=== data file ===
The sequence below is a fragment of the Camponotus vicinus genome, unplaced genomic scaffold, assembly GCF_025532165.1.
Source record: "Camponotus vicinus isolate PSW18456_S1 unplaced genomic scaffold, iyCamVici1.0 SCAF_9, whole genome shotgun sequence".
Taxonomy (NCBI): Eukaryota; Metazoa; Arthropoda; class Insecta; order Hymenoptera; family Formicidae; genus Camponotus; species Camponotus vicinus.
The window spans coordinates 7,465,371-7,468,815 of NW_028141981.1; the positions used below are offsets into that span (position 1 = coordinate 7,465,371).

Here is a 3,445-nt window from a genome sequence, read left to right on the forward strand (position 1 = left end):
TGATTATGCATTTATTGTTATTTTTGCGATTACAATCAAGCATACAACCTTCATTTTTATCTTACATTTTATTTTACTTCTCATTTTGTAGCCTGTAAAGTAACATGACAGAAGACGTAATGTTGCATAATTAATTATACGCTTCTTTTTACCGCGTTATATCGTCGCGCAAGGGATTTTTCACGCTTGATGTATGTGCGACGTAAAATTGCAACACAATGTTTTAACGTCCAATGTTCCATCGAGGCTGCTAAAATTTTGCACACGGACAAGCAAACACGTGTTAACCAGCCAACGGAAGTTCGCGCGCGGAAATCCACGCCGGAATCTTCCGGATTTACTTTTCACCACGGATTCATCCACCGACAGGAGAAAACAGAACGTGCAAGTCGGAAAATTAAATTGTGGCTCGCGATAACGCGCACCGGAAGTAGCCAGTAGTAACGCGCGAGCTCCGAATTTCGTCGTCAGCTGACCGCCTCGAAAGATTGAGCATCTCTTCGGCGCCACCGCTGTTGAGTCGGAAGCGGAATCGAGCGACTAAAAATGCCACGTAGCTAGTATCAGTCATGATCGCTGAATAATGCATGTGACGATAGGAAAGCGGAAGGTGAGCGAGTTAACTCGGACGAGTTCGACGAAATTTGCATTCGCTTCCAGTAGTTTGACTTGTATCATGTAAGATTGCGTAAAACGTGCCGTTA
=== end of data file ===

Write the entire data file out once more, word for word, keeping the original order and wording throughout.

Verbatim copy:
The sequence below is a fragment of the Camponotus vicinus genome, unplaced genomic scaffold, assembly GCF_025532165.1.
Source record: "Camponotus vicinus isolate PSW18456_S1 unplaced genomic scaffold, iyCamVici1.0 SCAF_9, whole genome shotgun sequence".
Taxonomy (NCBI): Eukaryota; Metazoa; Arthropoda; class Insecta; order Hymenoptera; family Formicidae; genus Camponotus; species Camponotus vicinus.
The window spans coordinates 7,465,371-7,468,815 of NW_028141981.1; the positions used below are offsets into that span (position 1 = coordinate 7,465,371).

Here is a 3,445-nt window from a genome sequence, read left to right on the forward strand (position 1 = left end):
TGATTATGCATTTATTGTTATTTTTGCGATTACAATCAAGCATACAACCTTCATTTTTATCTTACATTTTATTTTACTTCTCATTTTGTAGCCTGTAAAGTAACATGACAGAAGACGTAATGTTGCATAATTAATTATACGCTTCTTTTTACCGCGTTATATCGTCGCGCAAGGGATTTTTCACGCTTGATGTATGTGCGACGTAAAATTGCAACACAATGTTTTAACGTCCAATGTTCCATCGAGGCTGCTAAAATTTTGCACACGGACAAGCAAACACGTGTTAACCAGCCAACGGAAGTTCGCGCGCGGAAATCCACGCCGGAATCTTCCGGATTTACTTTTCACCACGGATTCATCCACCGACAGGAGAAAACAGAACGTGCAAGTCGGAAAATTAAATTGTGGCTCGCGATAACGCGCACCGGAAGTAGCCAGTAGTAACGCGCGAGCTCCGAATTTCGTCGTCAGCTGACCGCCTCGAAAGATTGAGCATCTCTTCGGCGCCACCGCTGTTGAGTCGGAAGCGGAATCGAGCGACTAAAAATGCCACGTAGCTAGTATCAGTCATGATCGCTGAATAATGCATGTGACGATAGGAAAGCGGAAGGTGAGCGAGTTAACTCGGACGAGTTCGACGAAATTTGCATTCGCTTCCAGTAGTTTGACTTGTATCATGTAAGATTGCGTAAAACGTGCCGTTA